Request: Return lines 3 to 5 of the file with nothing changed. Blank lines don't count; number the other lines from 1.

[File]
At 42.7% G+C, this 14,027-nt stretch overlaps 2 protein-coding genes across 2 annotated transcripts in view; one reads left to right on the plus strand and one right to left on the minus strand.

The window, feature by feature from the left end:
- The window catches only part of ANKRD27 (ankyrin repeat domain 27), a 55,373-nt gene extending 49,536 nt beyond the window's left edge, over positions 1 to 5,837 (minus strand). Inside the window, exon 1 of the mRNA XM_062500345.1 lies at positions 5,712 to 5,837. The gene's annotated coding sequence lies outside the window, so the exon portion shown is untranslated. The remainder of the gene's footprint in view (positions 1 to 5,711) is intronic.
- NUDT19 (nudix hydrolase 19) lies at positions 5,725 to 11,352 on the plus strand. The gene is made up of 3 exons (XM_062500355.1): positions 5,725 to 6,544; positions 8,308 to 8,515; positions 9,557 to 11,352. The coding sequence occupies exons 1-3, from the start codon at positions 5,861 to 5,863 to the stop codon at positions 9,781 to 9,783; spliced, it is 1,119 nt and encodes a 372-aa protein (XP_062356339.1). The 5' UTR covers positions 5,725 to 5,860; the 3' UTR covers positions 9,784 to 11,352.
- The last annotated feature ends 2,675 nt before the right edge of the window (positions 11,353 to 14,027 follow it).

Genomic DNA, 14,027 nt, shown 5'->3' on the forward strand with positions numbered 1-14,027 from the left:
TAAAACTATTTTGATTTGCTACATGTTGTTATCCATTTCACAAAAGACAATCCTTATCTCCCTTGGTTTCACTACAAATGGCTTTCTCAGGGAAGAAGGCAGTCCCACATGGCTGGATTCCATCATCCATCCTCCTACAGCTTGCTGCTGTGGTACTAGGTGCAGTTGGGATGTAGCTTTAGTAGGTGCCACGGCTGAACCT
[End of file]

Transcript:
- The window catches only part of ANKRD27 (ankyrin repeat domain 27), a 55,373-nt gene extending 49,536 nt beyond the window's left edge, over positions 1 to 5,837 (minus strand). Inside the window, exon 1 of the mRNA XM_062500345.1 lies at positions 5,712 to 5,837. The gene's annotated coding sequence lies outside the window, so the exon portion shown is untranslated. The remainder of the gene's footprint in view (positions 1 to 5,711) is intronic.
- NUDT19 (nudix hydrolase 19) lies at positions 5,725 to 11,352 on the plus strand. The gene is made up of 3 exons (XM_062500355.1): positions 5,725 to 6,544; positions 8,308 to 8,515; positions 9,557 to 11,352. The coding sequence occupies exons 1-3, from the start codon at positions 5,861 to 5,863 to the stop codon at positions 9,781 to 9,783; spliced, it is 1,119 nt and encodes a 372-aa protein (XP_062356339.1). The 5' UTR covers positions 5,725 to 5,860; the 3' UTR covers positions 9,784 to 11,352.
- The last annotated feature ends 2,675 nt before the right edge of the window (positions 11,353 to 14,027 follow it).